if you've spent any time with me in recent years 
you'll know that i absolutely love the SilkyMerino knit that Marion stocks at Beautiful Silks
it comes in a tube
(i carry one for snuggling into on planes)
dyes like a dream
and doesn't fray

so when a student asked for help in devising a dress to wear to her daughter's wedding i had no hesitation in recommending she get a length and a pair of scissors

here's what we did
(using my grandmother's method of measuring/cutting based on your own body parts)
those little 'u's on the drawing are the cuts we made



notice that the cut is finger-shaped...a straight cut will fray at the point of the cut

do not be tempted to make the cut any bigger...though it looks small
remember the cloth is a tube
so the actual hole is bigger than it seems

and if you want the cowl neck to also be a hood, make it longer
(double is a good notion)

shorten the hem as desired, but if you keep it long the whole thing also doubles as a shawl or a sleeping tube for long-distance travel
oh
and if (like my granny) you think a little mystery goes a long way
wear it over a close-fitting T of some kind

otherwise, enjoy the breeze...or if you're really keen for some stitching, add a few tucks in the area between the cuts


Monday, 23 March 2015

On the count of three


It's nearing 3am on the morning after the last of the Bower Bird Blues workshops and I'm lying wide awake listening to the pounding of the ocean and thinking of all the things I could have done better. 
Kubbi on the other hand is snoozing peacefully by my side. 


Scrolling back through my Batfone I'm surprised to find this is the only image I made of the newly established Botanical Studio at Beautiful Silks in Allansford 

Marion and Elephant have worked miracles to create a retreat and workshop centre dedicated to facilitating ecologically sustainable textile arts.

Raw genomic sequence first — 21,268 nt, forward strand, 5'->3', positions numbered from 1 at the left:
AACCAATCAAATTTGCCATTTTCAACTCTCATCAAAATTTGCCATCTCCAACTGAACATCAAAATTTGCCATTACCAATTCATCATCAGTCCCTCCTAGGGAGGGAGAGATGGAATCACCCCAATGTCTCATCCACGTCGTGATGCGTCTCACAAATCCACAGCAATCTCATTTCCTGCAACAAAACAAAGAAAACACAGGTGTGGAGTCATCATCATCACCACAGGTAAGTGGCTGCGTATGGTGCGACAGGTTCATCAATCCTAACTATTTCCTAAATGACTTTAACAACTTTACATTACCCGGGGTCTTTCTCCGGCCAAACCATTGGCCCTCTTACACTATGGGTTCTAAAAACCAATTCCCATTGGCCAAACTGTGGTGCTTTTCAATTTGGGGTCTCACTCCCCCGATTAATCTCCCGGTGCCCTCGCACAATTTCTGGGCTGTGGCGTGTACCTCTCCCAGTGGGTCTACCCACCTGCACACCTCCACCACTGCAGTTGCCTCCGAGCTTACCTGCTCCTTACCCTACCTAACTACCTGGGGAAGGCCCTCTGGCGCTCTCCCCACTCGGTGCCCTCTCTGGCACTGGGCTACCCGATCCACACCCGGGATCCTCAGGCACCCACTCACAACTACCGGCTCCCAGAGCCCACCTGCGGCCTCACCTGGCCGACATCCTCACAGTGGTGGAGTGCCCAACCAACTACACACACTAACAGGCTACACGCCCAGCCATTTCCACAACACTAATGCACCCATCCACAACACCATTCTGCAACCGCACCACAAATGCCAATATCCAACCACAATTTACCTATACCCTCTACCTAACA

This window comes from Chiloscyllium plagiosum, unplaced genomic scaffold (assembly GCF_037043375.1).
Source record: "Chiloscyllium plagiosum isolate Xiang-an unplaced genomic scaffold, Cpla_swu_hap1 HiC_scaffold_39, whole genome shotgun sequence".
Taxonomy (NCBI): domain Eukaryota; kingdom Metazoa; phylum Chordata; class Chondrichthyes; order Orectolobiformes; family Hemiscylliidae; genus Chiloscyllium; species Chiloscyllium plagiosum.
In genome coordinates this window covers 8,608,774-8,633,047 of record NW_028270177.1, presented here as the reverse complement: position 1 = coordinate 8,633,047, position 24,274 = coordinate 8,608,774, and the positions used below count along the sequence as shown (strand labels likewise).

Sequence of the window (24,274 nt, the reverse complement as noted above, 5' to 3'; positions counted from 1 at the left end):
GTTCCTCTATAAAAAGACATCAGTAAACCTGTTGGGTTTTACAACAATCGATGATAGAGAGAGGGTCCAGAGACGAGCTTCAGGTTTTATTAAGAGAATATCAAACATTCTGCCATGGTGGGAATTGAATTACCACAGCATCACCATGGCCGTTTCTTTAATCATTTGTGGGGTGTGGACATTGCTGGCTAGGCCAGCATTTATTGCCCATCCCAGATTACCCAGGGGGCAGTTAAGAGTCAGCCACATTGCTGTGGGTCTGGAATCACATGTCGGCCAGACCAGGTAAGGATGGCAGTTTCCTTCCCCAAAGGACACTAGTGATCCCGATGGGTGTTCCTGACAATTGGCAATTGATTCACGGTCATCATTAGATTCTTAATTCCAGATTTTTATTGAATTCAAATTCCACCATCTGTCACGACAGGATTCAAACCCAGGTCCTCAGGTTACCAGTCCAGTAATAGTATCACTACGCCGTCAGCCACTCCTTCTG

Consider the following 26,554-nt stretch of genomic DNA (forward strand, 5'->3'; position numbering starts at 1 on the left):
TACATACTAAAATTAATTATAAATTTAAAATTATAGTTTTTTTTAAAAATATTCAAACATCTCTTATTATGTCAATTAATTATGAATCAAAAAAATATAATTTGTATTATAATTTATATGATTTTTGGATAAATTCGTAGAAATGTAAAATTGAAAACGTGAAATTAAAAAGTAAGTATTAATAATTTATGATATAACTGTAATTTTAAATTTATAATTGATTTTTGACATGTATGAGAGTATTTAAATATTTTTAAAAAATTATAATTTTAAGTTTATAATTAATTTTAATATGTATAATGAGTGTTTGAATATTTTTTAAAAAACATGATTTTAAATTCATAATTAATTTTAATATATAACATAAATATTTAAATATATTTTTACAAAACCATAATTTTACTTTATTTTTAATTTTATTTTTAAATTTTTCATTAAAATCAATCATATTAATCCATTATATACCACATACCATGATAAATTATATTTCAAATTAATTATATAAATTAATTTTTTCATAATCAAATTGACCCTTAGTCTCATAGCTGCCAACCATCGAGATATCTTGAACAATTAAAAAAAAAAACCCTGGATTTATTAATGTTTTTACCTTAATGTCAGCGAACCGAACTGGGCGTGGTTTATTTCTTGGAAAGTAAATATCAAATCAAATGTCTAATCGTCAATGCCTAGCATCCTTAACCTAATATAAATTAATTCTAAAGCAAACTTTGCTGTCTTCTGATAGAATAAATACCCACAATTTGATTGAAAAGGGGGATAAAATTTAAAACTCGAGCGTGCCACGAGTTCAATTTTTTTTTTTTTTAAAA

During our three days together we were spiritually sustained by the beauty of the space and gardens and nourished by deliciousgood meals prepared by Marion - supplemented by various dulcet delectables from the kitchen of her good friend Brenda.   


Once again we were considering the blues (though my limited set of images doesn't really reflect that). There was stitching, stringmaking, writing and the beating of leaves. Complemented by much enthusiasm in the hammering and sawing of metals (under the direction of Roz Hawker) - sadly I don't seem to have any images of those pieces either. Ah well. 



Indigo leaves were beaten in as well as bundled. 



The surface of this dyebath was absolutely jewel-like. 


As were the bundles that emerged from it


Somehow in between all that we found time to design a simple dress for one of the participants to wear to her daughter's wedding - all she has to do now is dye it. 

I'll write up the instructions in the next post, meanwhile I'm hoping to drift into the arms of Morpheus for a while...if I can stop the churning of thoughts!

Wednesday, 18 March 2015

back country in Tasmania








 
it was a splendid week in Tasmania
i stayed with friends at Dodges Ferry while hanging the exhibition
and then another kind friend lent me a dear little house at Red Ochre Beach
so i had somewhere to retreat in monastic solitude
each evening for the duration of the workshop




i love the sea
and if i could somehow transport our farm to an edge
where a river meets a much bigger water
it would be absolutely perfect


on the other hand
i wouldn't want to go anywhere anymore
and would likely become a complete hermit
so it's probably
just as well

but now
i'd better load my blue things into the ute
and get a few hours of snooze in.
i have a crack of dawn departure for Allansford
and the last of the Bower Bird Blues classes
at Beautiful Silks Botanical Studio

guess who else is coming?